I have started this blog four times. Hopefully, this time I´ll figure out exactly what I want to say. I feel like the journalist in the 80´s movies at the typewriter with crumpled pieces of paper covering my feet. Here we go. Take 5, Action!
I always so badly want to do what is right. It´s quite crippling at times. The story that I´m going to tell you today is one that brings me much joy, and yet people are split down the middle as to whether what I did was right or not. I guess that should make it clear to me that there isn´t a clear black and white.
Darn Wilmer has been a frequently recurring guest on this blog. I have spent 15 months praying fervently that he would get off the streets. I would beg. I would trust. I would act. I would try to give him up only to see a picture of him before he was on the street and the urgency would come back once again. On the flight here, I started reading a book called True Religion. I got to a part that says:
“God wanted to settle once and for all that He was bigger than my greatest request. He was larger than my greatest obstacle. He was sufficient for my every need. He was more than I ever wanted.”
He was talking about praying for big things. What was the example he gave? Praying for two 6´8″ guys to join their basketball team going to Cuba. And he got them. Really? You´re answering prayers about basketball teams and Wilmer´s still on the street? And the fire was reawakened. If You can provide basketball players, surely You can get Wilmer off the street. And the fervent prayers began again.
On Sunday, I randomly stumbled upon him. Other than being incredibly dirty, he looked so good. It was 8 in the morning and he was awake and drug free. (Last time I found him sleeping off the drugs at 2 in the afternoon.) He almost seemed like the old Wilmer. He wanted me to come back later in the day to hang out with him, but he didn´t want to go back to Proniño.
I came back. He was where he said he would be. He was high. We chatted. He didn´t want to come back. He said he was happy. And what keeps ringing in my head was how many times he said, “It´s my decision, Jenny.” I asked him if I should just forget about him then. He said yes.
We had called Reginaldo, the Director, and after they talked Reginaldo told me that I needed to look for the police and get them to bring them in. I want the kids to be able to trust me. I don´t want them to see me and have to start looking over their shoulder for someone laying in wait in the bushes to wrestle them to the ground and drag them to Proniño. The social worker in me knows that real change happens when people make the decision. But I also know that children need to be protected, and he´s not safe on the street.
That night I had two pivotal conversations.
One was about a boy´s brother´s ex-girlfriend (I know, it´s confusing) who is currently more or less a prisoner in a whore house (caring for children, not as a prostitute). Literally locked inside a room. I was trying to figure out what I could do about this and the person I was talking to said something along the lines of “Nothing is impossible with God”, which I believe, but it seemed like even though that is true, somebody´s got to actually DO something as well. The lock isn´t just going to bust off the door so she can flee. I expressed this opinion and he said “But believing is a verb, so you are doing something¨. Um….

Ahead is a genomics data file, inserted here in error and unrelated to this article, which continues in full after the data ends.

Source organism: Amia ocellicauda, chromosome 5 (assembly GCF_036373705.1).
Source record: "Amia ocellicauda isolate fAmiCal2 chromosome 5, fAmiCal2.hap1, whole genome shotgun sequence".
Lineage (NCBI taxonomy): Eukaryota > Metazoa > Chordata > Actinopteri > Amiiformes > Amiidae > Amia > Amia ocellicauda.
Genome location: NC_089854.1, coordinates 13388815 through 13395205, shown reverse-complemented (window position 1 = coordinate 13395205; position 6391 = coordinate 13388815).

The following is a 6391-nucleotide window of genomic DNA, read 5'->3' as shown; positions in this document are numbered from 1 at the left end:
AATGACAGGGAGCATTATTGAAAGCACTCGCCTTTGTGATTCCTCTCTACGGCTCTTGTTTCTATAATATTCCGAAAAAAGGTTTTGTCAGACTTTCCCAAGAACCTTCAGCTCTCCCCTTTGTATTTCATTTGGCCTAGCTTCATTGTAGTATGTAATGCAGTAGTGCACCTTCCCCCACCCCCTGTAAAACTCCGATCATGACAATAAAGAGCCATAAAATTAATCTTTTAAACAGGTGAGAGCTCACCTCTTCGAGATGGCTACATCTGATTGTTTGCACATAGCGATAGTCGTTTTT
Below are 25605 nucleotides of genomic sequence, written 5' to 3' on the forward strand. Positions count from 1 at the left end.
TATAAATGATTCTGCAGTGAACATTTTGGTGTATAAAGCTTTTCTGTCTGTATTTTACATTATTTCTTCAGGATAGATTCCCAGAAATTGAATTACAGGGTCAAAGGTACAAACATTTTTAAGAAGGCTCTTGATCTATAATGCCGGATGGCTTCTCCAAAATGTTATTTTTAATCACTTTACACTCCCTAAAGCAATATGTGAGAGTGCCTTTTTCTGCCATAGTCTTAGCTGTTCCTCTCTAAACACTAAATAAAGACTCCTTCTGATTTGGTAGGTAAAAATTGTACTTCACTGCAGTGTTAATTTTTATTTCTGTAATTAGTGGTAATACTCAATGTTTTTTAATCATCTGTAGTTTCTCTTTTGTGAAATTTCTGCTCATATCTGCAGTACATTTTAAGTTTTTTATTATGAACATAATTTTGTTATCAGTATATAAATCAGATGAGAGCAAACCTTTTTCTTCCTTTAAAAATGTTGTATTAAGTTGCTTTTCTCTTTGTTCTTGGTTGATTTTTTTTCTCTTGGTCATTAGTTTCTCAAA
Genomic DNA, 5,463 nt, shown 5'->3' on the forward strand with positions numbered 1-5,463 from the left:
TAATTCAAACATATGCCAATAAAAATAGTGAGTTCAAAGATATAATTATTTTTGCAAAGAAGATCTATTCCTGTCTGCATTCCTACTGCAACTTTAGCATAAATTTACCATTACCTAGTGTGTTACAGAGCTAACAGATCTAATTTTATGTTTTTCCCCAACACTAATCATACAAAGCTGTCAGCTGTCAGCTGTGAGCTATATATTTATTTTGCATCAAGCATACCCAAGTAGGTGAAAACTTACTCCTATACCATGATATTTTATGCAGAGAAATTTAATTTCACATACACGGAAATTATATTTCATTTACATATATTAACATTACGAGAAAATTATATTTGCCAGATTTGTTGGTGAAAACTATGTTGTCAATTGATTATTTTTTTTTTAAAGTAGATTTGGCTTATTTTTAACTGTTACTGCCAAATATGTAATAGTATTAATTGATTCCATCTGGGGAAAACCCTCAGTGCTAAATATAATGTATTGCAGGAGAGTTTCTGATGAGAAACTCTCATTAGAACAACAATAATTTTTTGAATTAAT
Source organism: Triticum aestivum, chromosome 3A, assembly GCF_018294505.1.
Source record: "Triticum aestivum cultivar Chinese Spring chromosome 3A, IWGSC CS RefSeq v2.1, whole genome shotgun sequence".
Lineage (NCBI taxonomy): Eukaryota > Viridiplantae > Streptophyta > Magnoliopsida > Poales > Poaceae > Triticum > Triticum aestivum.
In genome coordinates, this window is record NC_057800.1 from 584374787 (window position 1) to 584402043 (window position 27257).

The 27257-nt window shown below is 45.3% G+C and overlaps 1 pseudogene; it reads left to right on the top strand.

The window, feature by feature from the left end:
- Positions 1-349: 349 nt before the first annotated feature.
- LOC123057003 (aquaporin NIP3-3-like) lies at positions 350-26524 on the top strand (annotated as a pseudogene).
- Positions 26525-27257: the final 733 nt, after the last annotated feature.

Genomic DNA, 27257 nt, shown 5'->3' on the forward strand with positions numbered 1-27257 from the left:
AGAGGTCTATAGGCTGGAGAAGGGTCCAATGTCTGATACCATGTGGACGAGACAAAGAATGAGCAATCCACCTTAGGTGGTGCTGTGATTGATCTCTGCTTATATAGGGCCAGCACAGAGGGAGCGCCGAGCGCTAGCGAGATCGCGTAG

The second was with Sean. We talked about Wilmer and I babbled about not knowing what I should do. To summarize a long conversation, Sean essentially said “He´s a child using drugs and living on the street. You are not helping him at all by hanging out with him every two months IF you can find him. You need to get the police involved.” Ugh.
Two days later I found him again. I gave him a letter that essentially said that after thinking about forgetting about him for roughly 5 seconds I knew that that wasn´t going to happen and that if he wasn’t going to fight for his life, I was. Then I started looking for the police. They were directing traffic about half a mile from Wilmer. I expected them to be confused, slow to act and thought that I´d have to chip in a few Lempiras to get them moving. As soon as I started talking, one of the policemen whipped out his notepad and started writing everything down. The one thing I tried to make clear was that I don´t want him to know I was involved.
We followed the police and parked about a block away so we could see what was going on. I can´t believe how easy it was. The police got out and disappeared for a few minutes. Then came back into view with Wilmer in between them getting into the back of the truck. Then my phone rang.
Jenny, we have him. Where should we take him?
Proniño, in Progreso.
We can´t take him all the way to Progreso! You´ll have to follow us to the police station so we can figure out how to get him there.
Remember how I didn´t want him to see me? 10 minutes after talking to the police I was following them, with Wilmer in the back, glaring at me with such piercing anger. My shock and amazement and joy that this was actually happening was overshadowed by feeling like I had lied, manipulated and completely ignored his wishes. And I knew that´s all he was thinking about.
After getting the logistics straight in the police station, I followed them to Proniño. I had to see with my own eyes that he had arrived. So he´s back. Fifteen months after he ran away, he´s back. My fear is that because he was forced, he´ll be even angrier about being there, which will lead to him running away again soon. My fear is that I´ve completely broken our relationship.
I´m excited that he has another chance. I feel like I slaughtered my relationship with one of the kids that matter the most to me. And I really, really feel like throwing up.
(To continue reading about Wilmer, click here.)